It’s the time of year when networks try some new shows out as mid-season replacements. Thanks to Tiffany White, who I often include in my Friday Favorites round-up, I found more new shows to try. Last week, CBS introduced NYC 22. As we all know, I love cop shows, so I had to tune in. After the first 2 episodes, I’m not quite sure how I feel about this one. The show follows a group of rookies as they start out. I like the cast and the backstories the creators have given the characters. One rookie comes from a family of criminals, another was a journalist who lost his job and is looking to start over, yet another grew up on the mean streets and played professional basketball before becoming a cop. This should make for some interesting characters.
I didn’t have a problem with the characters. I had a problem with the premise and situations these characters were in. For example, in the premier, the rookies were paired up and then dumped off on the street on their respective foot patrols. As someone who watches a lot of cop shows, I like the idea of having the rookies be foot patrols. The problem I had was that this was their first day and they were left alone. Hello, talk about an excellent set-up for failure. Then to make matters worse, these cops did some stupid stuff. Like not calling for back-up when they obviously needed it. Not of one them called for back-up. Ever.
Their field training officer, who says that his nickname is “Yoda” but he doesn’t like it (then why mention it?), drives around in a van and moves them into different situations, but doesn’t actually train them — unless you count telling them that they screwed up counts.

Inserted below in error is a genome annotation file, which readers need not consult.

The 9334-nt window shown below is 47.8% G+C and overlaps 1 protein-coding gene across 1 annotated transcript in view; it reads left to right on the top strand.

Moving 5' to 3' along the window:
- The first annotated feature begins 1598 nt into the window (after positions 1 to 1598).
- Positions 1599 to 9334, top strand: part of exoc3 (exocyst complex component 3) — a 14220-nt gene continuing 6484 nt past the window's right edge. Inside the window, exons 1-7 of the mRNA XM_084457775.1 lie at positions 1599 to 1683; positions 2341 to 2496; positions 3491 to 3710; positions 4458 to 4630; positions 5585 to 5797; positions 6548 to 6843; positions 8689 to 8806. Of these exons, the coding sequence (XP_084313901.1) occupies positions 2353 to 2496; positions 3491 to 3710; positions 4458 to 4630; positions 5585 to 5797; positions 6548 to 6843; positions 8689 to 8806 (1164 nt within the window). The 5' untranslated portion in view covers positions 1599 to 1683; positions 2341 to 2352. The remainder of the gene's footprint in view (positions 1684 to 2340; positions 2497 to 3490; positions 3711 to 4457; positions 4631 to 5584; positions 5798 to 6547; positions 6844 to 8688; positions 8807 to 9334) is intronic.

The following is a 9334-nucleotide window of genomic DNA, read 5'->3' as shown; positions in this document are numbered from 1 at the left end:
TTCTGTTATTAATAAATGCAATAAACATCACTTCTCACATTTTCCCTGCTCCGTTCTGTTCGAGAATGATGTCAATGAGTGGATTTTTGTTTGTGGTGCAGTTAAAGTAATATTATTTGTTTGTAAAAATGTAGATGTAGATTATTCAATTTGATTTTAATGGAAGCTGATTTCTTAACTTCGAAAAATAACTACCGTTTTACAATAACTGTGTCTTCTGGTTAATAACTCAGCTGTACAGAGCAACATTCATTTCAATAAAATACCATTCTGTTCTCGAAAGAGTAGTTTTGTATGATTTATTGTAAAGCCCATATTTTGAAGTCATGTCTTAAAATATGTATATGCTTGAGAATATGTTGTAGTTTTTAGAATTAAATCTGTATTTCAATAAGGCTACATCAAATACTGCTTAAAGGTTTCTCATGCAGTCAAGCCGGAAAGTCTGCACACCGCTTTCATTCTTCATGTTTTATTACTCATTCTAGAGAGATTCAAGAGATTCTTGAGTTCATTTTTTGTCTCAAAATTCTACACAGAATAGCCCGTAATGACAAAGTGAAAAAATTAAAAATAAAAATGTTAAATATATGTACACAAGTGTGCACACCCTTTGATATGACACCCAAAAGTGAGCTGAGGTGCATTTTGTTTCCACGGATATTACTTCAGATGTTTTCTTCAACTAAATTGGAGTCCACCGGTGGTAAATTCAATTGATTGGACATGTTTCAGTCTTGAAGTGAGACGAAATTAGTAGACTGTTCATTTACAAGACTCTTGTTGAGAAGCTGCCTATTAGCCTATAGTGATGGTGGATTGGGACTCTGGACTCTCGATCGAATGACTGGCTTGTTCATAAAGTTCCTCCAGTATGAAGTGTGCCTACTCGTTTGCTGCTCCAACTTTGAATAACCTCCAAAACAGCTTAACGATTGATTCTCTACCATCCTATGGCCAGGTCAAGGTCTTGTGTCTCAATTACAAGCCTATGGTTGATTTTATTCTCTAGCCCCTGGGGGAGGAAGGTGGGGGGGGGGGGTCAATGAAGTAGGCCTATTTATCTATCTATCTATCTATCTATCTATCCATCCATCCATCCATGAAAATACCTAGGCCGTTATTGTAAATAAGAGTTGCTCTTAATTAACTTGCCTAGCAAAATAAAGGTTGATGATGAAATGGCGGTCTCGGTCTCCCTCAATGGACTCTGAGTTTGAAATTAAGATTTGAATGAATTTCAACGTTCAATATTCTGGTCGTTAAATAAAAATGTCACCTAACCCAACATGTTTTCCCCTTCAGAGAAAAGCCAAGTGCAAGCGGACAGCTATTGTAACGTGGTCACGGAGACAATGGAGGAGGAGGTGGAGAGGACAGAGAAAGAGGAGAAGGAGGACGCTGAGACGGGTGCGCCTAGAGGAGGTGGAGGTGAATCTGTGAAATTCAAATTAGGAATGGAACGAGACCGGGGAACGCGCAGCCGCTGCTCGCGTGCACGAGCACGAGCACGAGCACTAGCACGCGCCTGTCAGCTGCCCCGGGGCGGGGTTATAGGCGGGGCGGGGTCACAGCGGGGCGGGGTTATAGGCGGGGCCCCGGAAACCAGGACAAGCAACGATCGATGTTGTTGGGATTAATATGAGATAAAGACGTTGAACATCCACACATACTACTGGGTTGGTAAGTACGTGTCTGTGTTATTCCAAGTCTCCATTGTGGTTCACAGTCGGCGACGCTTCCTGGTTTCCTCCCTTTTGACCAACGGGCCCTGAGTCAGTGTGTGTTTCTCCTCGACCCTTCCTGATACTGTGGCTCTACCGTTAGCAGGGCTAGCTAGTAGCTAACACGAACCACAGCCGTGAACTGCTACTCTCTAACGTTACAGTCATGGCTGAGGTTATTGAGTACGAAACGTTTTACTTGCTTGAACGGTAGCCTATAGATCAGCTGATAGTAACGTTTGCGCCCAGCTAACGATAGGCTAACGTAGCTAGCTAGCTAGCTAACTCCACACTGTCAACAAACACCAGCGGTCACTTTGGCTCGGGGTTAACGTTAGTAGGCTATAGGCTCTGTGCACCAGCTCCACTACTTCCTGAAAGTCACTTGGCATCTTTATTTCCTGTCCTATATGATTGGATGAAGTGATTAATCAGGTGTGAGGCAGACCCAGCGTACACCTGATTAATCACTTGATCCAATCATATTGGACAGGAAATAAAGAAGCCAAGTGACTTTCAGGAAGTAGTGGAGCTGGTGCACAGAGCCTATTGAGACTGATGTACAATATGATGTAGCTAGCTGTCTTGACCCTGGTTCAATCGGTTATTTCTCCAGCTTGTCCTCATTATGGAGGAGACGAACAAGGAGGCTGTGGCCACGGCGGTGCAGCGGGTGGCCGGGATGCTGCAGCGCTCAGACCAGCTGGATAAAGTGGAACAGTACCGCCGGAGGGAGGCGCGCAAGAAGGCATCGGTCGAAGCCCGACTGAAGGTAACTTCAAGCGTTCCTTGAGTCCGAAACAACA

Because I was drawn to the characters, I did give this show another shot and watched it this week. The implausibility of some of what happened still bugs me, but I really like the characters. Knowing me, I’ll probably stick it out until the end of the season (I did watch all of House of Lies). I hope it will get better and maybe a little more believable.
On a totally different note, this past week, I introduced my kids to some quality retro movies.
Last weekend I watched The Goonies with my daughters. Shorty had seen it before, since she’s always been the kind of kid to prefer live action to cartoons, but this was Trouble’s first time seeing it. They both loved it. How could they not? Even with the bad acting, there is so much to love about The Goonies. “Goonies never say die.”
Then, I watched Ferries Bueller’s Day Off with my son. I counted it as research since I mention the movie in my book that’s coming out later this year. I wanted to make sure the references I made fit the length of the conversation my characters are having. (I needed to make changes.) After watching it, my son loved it, of course, but then he asked me about other movies like it, and I was stuck. He’s already seen The Breakfast Club, but the other John Hughes movies I thought of seemed more likely to appeal to girls. (16 Candles, Pretty in Pink, Some Kind of Wonderful)
What are your favorite films? Any suggestions for my son?